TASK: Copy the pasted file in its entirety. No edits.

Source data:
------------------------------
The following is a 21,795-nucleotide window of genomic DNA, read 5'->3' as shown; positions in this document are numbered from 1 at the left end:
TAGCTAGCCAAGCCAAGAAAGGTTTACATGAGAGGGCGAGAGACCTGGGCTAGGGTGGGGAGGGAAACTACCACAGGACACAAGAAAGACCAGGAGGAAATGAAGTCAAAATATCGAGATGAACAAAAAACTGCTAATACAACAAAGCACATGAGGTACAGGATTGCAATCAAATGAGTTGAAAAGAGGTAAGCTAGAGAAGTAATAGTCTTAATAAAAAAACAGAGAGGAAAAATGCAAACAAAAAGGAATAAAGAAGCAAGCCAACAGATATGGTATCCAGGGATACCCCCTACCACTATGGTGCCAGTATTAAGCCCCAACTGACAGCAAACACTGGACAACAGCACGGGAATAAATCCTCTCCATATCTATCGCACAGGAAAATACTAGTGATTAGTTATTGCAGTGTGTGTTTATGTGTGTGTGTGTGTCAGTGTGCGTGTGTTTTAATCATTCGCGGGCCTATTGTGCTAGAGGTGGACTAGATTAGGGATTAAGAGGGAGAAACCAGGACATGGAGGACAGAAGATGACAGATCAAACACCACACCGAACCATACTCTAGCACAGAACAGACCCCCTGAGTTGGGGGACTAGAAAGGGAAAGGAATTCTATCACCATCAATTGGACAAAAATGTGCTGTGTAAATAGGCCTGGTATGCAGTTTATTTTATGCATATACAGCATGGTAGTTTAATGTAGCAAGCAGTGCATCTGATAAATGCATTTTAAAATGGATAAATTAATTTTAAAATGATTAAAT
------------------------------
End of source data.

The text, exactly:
The following is a 21,795-nucleotide window of genomic DNA, read 5'->3' as shown; positions in this document are numbered from 1 at the left end:
TAGCTAGCCAAGCCAAGAAAGGTTTACATGAGAGGGCGAGAGACCTGGGCTAGGGTGGGGAGGGAAACTACCACAGGACACAAGAAAGACCAGGAGGAAATGAAGTCAAAATATCGAGATGAACAAAAAACTGCTAATACAACAAAGCACATGAGGTACAGGATTGCAATCAAATGAGTTGAAAAGAGGTAAGCTAGAGAAGTAATAGTCTTAATAAAAAAACAGAGAGGAAAAATGCAAACAAAAAGGAATAAAGAAGCAAGCCAACAGATATGGTATCCAGGGATACCCCCTACCACTATGGTGCCAGTATTAAGCCCCAACTGACAGCAAACACTGGACAACAGCACGGGAATAAATCCTCTCCATATCTATCGCACAGGAAAATACTAGTGATTAGTTATTGCAGTGTGTGTTTATGTGTGTGTGTGTGTCAGTGTGCGTGTGTTTTAATCATTCGCGGGCCTATTGTGCTAGAGGTGGACTAGATTAGGGATTAAGAGGGAGAAACCAGGACATGGAGGACAGAAGATGACAGATCAAACACCACACCGAACCATACTCTAGCACAGAACAGACCCCCTGAGTTGGGGGACTAGAAAGGGAAAGGAATTCTATCACCATCAATTGGACAAAAATGTGCTGTGTAAATAGGCCTGGTATGCAGTTTATTTTATGCATATACAGCATGGTAGTTTAATGTAGCAAGCAGTGCATCTGATAAATGCATTTTAAAATGGATAAATTAATTTTAAAATGATTAAAT